It is therefore imperative for AAM operators to join forces with related local governments and regulators to promote the use of eVTOLs and vertiports and earn favor from the public at the outset. “We need to slowly introduce to the public what the benefits of eVTOLs are and why these aircraft are entering the community and surroundings. Using data and operations, we can illustrate how they won’t disrupt their community or cause any risks,” adds Kysely. “Vertiports should ideally be agnostic, or able to serve the needs of different eVTOLs and even helicopters. They have to be open access, as this will help the industry to grow.”

Public acceptance of eVTOLs is vital, Abou Moussa notes, adding that she hopes Groupe ADP and Skyports’ new testbed will be able to clearly demonstrate to the public the significance of AAM and the benefits the industry will bring to society.

Though Groupe ADP and Skyports’ vertiport and passenger terminal were unveiled this month, both companies had in fact been conducting tests for well over a year and inviting relevant individuals to their testing campaigns. Doing so, Abou Moussa adds, allowed the public to see for themselves what an eVTOL is and how a vertiport will function, and provided a platform for both companies to explain the facility’s uses and future commercial eVTOL services to key stakeholders. “Throughout this year, we’ve had more than 1,000 invitees from government institutions, civil aviation authorities, non-governmental organizations advocating for noise impact assessments, academics, the surrounding communities and their mayors, as well as French and international press,” she says. Proactively informing the necessary parties about the testbed has helped Groupe ADP and its partners to garner favor and also led to largely positive feedback in the media so far, Abou Moussa notes.

Location matters

AAM infrastructure companies must strive to address three main areas to increase their chances of success before the first eVTOL commercial flights take place, explains Chebil. “Firstly, the business model must make sense economically. Second is the technical aspects, such as airspace configuration and air traffic management integration, and third is social acceptance,” he says. Chebil notes that a vertiport’s location will be instrumental in gaining social acceptance, as will be attaining approval from regulators. “Regulation will provide some assurance to the public in terms of the vehicle itself, but I believe the biggest challenge will be putting the infrastructure in the right place.”

Abou Moussa, who has a background in urban planning and urban innovation, which is the practice of finding new ways and means to meet the social, economic, environmental and governance challenges that cities face, agrees and points out that integrating vertiports within dense urban areas will also present complexities from an urban planning perspective. “Even if reaching mass deployment is a much longer-term ambition, taking into account the various regulatory, technical and business viability challenges, cities must plan for the scaling-up of AAM services and explore ways of integrating new infrastructure that is both useful and meaningful for all citizens, including the ones who will not be using eVTOLs as a means of transportation,” she stresses.

AAM-related operations have to cause as little disruption to the public as possible, Kysely emphasizes. “We envision first flying over rivers or parks instead of residential areas. Luckily, most if not all eVTOLs are significantly quieter than a helicopter, but they still generate some noise, perhaps equivalent to a car passing by,” he says. This will require careful and considerate urban planning from all corners of the AAM industry to ensure success and avoid any potential backlash. “People have to see a purpose in our business.”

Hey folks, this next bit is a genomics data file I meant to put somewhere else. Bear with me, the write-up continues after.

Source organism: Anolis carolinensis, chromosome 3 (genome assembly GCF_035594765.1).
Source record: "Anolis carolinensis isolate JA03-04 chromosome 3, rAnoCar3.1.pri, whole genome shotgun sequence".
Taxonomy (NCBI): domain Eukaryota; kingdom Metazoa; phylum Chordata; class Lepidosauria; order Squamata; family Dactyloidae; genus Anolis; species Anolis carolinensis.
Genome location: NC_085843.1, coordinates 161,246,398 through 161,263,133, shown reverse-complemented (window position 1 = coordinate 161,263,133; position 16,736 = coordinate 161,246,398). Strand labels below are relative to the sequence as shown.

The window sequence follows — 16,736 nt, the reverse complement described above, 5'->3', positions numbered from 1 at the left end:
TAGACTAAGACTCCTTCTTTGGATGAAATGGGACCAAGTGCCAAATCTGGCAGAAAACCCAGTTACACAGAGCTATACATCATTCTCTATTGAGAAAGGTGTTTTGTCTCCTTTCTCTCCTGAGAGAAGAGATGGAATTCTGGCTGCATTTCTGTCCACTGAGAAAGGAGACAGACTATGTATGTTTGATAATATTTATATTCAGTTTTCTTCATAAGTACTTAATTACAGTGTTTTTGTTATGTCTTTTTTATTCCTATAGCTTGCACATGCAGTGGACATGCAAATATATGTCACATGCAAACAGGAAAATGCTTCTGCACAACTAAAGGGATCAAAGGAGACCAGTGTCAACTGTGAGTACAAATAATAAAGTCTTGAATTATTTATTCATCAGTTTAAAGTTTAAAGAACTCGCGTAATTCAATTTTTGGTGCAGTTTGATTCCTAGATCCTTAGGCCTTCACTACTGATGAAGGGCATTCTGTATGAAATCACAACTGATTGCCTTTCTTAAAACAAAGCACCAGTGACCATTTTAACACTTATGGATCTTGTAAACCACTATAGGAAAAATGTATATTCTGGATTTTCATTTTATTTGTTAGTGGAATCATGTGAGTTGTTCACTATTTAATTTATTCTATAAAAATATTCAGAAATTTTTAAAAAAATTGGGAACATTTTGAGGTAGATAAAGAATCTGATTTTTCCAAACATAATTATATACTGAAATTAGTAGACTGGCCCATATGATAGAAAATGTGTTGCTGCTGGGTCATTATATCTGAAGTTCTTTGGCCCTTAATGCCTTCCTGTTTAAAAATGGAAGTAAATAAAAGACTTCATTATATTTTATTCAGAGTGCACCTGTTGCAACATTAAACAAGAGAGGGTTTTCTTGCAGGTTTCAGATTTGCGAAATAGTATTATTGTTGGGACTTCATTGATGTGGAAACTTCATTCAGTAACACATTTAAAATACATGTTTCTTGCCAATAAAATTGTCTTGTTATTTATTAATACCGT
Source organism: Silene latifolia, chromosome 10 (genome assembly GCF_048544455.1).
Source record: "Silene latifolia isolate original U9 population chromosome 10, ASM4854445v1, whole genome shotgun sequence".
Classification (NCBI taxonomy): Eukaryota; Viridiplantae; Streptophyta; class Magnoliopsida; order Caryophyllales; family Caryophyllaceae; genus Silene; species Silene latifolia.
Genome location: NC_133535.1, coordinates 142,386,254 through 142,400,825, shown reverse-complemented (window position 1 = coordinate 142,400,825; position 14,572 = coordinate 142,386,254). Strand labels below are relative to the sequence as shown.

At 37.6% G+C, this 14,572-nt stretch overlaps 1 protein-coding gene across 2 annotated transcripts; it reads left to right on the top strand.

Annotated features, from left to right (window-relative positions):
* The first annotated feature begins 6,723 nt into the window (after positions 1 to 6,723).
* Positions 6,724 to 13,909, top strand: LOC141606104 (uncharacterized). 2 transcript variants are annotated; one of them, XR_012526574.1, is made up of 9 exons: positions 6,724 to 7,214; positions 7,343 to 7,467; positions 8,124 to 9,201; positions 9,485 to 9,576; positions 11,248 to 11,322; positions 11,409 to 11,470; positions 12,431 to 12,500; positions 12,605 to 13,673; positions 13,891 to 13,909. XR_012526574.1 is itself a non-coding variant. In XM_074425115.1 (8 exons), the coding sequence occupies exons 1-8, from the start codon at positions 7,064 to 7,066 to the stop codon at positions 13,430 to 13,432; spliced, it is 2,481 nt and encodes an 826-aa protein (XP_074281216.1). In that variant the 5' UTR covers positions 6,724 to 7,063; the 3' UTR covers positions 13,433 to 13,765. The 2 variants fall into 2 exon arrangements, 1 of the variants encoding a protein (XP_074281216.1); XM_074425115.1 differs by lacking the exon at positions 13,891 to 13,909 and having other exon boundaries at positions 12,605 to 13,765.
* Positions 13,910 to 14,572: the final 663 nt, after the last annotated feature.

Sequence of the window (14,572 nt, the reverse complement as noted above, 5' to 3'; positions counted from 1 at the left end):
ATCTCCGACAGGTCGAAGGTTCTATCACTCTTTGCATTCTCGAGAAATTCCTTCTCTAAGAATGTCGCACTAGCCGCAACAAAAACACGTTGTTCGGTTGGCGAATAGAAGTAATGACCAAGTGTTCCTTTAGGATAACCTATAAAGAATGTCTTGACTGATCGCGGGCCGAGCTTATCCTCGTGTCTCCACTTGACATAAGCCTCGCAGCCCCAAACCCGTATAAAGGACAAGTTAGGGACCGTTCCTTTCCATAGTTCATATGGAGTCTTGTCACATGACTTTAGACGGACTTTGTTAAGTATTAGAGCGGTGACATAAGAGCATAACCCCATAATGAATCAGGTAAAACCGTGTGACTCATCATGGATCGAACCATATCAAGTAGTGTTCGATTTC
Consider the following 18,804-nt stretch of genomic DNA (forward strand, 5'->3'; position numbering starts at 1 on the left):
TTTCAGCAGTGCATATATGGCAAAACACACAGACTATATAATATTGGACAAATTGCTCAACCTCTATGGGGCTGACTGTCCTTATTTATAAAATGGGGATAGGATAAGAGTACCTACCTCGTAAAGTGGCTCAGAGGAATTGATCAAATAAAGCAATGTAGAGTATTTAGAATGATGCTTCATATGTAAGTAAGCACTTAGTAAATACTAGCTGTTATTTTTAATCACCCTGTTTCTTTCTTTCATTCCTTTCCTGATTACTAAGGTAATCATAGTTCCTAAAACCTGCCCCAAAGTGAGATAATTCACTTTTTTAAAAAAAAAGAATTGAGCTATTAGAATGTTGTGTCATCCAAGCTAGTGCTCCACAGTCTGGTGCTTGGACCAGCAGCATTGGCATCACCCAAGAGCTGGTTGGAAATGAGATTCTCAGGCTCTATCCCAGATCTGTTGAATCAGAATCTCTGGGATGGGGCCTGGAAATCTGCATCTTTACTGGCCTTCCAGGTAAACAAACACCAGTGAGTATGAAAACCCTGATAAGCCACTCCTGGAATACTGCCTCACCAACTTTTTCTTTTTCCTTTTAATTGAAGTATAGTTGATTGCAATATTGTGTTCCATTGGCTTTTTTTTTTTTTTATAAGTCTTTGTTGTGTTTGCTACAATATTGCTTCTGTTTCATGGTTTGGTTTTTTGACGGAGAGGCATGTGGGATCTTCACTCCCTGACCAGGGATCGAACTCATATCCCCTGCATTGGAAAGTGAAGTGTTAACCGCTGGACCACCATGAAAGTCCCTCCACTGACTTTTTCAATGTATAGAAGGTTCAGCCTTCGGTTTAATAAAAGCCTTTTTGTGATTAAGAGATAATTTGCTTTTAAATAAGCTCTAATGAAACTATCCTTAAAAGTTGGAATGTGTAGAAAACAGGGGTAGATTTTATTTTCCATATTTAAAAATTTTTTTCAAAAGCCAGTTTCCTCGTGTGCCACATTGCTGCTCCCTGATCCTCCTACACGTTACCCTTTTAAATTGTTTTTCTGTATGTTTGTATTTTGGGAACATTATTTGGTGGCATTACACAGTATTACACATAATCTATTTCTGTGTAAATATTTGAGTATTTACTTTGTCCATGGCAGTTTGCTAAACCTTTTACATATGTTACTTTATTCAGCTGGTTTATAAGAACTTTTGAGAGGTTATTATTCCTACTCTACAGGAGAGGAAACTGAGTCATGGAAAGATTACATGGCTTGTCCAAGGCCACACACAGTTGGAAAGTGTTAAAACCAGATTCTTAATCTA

Hope in the air

As the AAM industry works towards realizing its hopes and dreams in 2024, there is an understandable level of excitement in the air over the potential use cases for eVTOLs and the opportunities they will unlock. “I’m looking forward to seeing how AAM will impact hard-to-reach areas such as Northern Quebec or East Africa,” says Chebil, adding that in addition to transporting passengers, eVTOLs can also be used to make it to inaccessible areas. “As part of our strategic plan, we aim to deploy a network of vertiports to connect communities that aren’t as well connected today.”

Abou Moussa is eager to see Groupe ADP and Skyports’ new fully integrated vertiport put to the test in the upcoming year, which she hopes will help address the questions and challenges involving operations and airspace integration. “I believe that Paris will be the first region in the world to launch a fully comprehensive eVTOL service in time for the Paris Olympic and Paralympic Games in 2024,” she says.

Kysely is also looking forward to working on the new vertiport and having different eVTOL operators trial the facility. “We hope to continue regular testing, especially among multiple original equipment manufacturers in the same environment, which will be critical – for example, seeing companies such as Volocopter, Joby and Vertical Aerospace using our airfield for testing. That’s one milestone I’m looking forward to,” he says. Kysely also hopes to expand the company’s vertiport network in the United Kingdom. “So I really look forward to the first A to B route or the first A to B to C route,” he says, referring to eVTOL flight routes involving multiple stops. “We hope to see this by 2025.”

But there is one thing that Kysely is anticipating the most – his first trip in an eVTOL. “I’ve seen a lot of eVTOLs fly, but I’ve never actually been in one,” he laughs. “That’s what I’m most excited about.”